The show could also highlight folklore Western audiences might be familiar with, such as the Flying Dutchman ghost ship. And think of the landmarks in this region that could inspire several episodes. From the natural beauty of South Africa’s coastline to Adam’s Calendar to The Great Zimbabwe in neighboring Zimbabwe to Namibia’s Hoba Meteorite, these areas are filled with narrative potential.
Overall, I think re-setting Buffy the Vampire Slayer would still enable the show to be about Buffy and her young friends learning to become adults while combating magical threats. But in this new setting it will enable the show to be far more diverse and be designed for a global audience.
Re-imagine – Dominic Walsh (@dominicwhovian5)
In the year 2100 vampires control the world. Humans are an underclass, bred by their nosferatu overlords as food and sport. A small but powerful resistance movement has risen from the Watchers council’s ashes. And has determined that a rogue time traveler murdered Buffy Summers. The most legendary Slayer in history. A special forces operative is sent back in time to the 2020s to protect Buffy from the rogue time traveler. Only to find that the iconic vampire slayer is a timid, nonverbal autistic girl who has been institutionalized by her parents because of her “vampire” stories. The special forces operative must guide this version of Buffy to her destiny as the chosen one and savior of the future.
I feel that a lot can be done with representation in this idea. Non-speaking autistic people can be represented for one. We could see someone who starts off as unsure of themselves and who they are. Only to grow over time into a confident and kickass Slayer. Possibly in this universe trans and non-binary people are the only ones who are able to time travel. Meaning Buffy’s mentor could be played by a trans or non-binary person. There could also be the storyline of Buffy’s mentor having grown up on this larger-than-life icon. Only to find that she herself is everything that this Buffy wants to be when they meet. I’m thinking that the vampires in this version are a metaphor for incels and the alt-right. And that the Master in this universe is based on Jordan Peterson.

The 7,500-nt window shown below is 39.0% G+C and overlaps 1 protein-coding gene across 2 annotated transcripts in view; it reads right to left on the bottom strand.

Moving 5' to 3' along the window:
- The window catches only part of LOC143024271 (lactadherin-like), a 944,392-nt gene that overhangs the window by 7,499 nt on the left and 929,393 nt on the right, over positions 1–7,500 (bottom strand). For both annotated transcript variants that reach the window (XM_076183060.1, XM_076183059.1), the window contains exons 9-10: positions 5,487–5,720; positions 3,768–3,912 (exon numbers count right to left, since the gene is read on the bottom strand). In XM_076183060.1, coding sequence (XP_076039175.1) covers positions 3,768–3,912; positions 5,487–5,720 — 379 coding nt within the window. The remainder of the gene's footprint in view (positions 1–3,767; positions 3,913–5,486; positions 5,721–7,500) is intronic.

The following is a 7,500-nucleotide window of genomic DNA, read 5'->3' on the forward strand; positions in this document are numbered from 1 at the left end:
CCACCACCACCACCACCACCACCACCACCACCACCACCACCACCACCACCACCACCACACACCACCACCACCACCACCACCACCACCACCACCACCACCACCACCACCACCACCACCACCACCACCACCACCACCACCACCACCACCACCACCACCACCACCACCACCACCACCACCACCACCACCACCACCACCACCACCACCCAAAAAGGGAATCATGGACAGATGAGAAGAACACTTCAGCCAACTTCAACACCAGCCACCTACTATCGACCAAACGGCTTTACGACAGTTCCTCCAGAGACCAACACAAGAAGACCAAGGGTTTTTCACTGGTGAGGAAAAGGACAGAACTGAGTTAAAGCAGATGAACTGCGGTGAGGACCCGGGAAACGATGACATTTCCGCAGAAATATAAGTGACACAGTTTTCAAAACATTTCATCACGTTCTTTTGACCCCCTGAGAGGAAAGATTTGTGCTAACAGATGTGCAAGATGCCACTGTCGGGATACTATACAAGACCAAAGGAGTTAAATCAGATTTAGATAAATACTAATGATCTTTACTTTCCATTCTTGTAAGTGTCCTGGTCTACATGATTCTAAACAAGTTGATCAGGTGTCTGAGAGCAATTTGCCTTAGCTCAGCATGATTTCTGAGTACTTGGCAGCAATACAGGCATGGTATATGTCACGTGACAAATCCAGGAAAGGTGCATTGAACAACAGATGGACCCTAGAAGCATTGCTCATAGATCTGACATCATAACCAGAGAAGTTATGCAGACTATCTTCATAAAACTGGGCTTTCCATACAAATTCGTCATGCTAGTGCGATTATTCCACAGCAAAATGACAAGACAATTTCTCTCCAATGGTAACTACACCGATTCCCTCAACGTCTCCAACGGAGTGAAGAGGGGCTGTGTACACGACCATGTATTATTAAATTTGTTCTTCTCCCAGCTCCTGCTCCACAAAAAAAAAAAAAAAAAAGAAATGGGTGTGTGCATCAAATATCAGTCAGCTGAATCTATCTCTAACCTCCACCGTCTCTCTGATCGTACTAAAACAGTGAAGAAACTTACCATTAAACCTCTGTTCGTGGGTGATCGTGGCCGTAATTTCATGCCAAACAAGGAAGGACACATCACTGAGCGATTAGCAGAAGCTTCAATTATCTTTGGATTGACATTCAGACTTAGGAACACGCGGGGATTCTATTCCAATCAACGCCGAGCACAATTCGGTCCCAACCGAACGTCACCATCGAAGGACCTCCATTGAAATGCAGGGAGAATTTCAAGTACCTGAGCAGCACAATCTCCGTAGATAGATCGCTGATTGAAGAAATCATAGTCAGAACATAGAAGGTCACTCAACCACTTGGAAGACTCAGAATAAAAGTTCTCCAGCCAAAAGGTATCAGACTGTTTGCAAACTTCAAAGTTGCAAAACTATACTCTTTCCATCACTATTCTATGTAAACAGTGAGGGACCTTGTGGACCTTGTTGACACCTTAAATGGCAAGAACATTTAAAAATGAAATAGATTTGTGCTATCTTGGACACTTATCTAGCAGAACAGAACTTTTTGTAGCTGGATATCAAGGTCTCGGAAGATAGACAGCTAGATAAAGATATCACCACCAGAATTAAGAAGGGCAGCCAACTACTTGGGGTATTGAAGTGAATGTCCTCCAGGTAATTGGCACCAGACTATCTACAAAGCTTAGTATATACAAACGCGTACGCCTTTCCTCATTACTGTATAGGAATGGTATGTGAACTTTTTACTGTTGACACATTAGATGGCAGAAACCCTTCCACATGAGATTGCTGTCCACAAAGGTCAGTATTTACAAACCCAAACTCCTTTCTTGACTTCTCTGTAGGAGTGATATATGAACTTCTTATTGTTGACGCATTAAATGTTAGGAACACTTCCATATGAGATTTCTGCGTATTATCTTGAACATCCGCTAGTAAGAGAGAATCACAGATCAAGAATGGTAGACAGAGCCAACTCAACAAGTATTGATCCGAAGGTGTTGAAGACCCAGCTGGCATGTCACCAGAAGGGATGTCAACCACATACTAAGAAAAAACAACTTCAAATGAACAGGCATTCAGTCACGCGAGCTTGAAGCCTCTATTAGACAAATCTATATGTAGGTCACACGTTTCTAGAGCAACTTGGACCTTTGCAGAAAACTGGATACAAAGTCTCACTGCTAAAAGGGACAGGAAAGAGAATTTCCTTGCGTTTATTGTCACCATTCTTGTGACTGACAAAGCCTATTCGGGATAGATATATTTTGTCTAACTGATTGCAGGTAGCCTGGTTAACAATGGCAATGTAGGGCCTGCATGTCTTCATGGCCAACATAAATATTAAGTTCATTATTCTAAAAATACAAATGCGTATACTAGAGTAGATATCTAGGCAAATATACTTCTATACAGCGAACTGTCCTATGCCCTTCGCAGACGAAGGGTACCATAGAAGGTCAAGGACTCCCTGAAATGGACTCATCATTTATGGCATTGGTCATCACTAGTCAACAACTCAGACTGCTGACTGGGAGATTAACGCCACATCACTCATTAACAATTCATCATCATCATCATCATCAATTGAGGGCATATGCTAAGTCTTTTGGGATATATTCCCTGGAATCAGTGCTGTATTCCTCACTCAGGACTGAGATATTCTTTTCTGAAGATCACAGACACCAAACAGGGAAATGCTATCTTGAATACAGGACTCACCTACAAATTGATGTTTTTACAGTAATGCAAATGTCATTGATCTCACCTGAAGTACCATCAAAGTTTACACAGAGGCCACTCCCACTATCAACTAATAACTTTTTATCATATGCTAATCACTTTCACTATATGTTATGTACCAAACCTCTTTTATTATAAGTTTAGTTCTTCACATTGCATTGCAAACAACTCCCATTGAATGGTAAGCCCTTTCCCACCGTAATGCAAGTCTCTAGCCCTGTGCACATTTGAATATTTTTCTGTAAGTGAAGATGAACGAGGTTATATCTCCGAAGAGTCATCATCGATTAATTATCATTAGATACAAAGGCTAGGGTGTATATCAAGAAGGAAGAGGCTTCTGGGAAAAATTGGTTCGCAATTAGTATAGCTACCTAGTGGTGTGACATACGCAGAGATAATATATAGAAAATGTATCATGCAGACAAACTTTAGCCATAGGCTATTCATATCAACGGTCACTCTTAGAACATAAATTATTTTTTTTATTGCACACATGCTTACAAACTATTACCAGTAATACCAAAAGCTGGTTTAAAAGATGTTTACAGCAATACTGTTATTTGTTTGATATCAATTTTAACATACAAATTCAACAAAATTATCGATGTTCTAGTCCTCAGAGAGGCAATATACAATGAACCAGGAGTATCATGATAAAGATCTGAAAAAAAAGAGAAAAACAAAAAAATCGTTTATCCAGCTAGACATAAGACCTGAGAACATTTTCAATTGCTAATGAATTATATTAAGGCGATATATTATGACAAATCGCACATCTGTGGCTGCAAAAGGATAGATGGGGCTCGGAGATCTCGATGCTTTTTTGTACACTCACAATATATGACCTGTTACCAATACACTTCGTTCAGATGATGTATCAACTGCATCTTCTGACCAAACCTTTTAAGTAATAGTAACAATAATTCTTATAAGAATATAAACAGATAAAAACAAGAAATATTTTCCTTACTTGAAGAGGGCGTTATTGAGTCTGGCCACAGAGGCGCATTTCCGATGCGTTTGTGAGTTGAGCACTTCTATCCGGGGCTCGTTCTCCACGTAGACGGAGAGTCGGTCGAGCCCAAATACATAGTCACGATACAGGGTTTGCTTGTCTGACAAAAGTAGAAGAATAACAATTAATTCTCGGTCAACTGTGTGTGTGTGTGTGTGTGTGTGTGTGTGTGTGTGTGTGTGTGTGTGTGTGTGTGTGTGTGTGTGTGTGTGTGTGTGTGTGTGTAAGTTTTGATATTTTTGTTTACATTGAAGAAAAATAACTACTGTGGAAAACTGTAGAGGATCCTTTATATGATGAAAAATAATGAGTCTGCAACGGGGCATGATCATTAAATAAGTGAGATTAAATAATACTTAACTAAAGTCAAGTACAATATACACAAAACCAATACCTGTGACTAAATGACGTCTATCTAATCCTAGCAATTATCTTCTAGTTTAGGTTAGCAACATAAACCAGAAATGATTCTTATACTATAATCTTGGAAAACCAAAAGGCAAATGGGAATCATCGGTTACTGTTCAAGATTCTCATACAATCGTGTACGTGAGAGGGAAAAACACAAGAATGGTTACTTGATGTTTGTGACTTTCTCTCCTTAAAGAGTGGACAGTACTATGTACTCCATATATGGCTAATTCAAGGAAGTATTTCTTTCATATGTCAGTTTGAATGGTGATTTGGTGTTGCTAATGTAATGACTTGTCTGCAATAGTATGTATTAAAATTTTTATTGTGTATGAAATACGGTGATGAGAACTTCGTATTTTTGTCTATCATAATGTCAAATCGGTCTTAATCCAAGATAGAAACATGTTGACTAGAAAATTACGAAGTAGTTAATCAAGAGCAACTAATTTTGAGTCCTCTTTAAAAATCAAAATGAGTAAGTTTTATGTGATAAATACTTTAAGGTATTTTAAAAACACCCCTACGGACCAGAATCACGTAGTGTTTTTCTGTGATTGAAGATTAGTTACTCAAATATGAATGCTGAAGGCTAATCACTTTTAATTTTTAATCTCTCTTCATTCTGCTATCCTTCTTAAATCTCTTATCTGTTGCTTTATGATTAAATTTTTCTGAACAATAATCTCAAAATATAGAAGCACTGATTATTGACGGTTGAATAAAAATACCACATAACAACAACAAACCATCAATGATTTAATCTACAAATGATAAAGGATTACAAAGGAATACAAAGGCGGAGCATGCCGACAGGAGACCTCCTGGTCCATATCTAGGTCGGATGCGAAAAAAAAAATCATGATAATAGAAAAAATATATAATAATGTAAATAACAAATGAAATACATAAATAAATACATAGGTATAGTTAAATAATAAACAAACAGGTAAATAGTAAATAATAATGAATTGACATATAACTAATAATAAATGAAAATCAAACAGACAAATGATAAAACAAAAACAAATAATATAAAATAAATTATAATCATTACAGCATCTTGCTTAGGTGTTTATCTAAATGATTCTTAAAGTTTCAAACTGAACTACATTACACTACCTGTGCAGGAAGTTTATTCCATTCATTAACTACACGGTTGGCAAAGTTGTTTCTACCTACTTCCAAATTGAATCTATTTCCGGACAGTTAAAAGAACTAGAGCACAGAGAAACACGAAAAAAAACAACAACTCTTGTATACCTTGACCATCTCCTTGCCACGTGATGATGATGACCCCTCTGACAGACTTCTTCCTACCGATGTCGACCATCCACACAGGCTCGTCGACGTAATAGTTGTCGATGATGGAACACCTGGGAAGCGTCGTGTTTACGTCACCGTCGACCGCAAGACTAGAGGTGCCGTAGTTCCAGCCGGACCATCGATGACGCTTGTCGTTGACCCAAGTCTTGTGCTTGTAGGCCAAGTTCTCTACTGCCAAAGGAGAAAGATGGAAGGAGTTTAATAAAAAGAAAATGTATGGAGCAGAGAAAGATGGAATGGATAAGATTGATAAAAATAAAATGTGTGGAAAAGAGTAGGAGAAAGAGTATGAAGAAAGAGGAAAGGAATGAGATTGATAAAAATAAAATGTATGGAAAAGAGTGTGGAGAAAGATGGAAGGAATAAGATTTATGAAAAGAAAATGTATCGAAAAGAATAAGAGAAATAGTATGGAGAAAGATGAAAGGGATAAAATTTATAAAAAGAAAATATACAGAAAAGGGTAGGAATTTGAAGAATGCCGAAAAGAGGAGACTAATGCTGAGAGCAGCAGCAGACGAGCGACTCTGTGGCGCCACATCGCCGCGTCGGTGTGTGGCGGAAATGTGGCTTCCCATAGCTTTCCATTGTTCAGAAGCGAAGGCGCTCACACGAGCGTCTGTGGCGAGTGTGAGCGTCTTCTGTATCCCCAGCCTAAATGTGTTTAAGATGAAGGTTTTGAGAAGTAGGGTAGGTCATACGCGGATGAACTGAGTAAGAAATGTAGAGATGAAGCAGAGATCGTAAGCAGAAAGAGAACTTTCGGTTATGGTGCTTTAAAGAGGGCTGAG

To bring in the neurodiversity is a supernatural trope, maybe this Buffy has a natural proclivity for magic? Making her both a warrior and a wizard? Angel in this version could be an actual angel who has rebelled against Heaven and is trying to help the people of Earth. Xander and Willow could be vampires who end up seeing the light and helping Buffy. And Giles could be the ghost of an old Watcher whose Slayer was never called. Acting as an Obi-Wan Kenobi-type mentor for Buffy that only she can see. Maybe vampires here can day walk and some are students at Sunnydale High? There is a debate over whether vampires are evil or just misunderstood. This could be purposefully left ambiguous.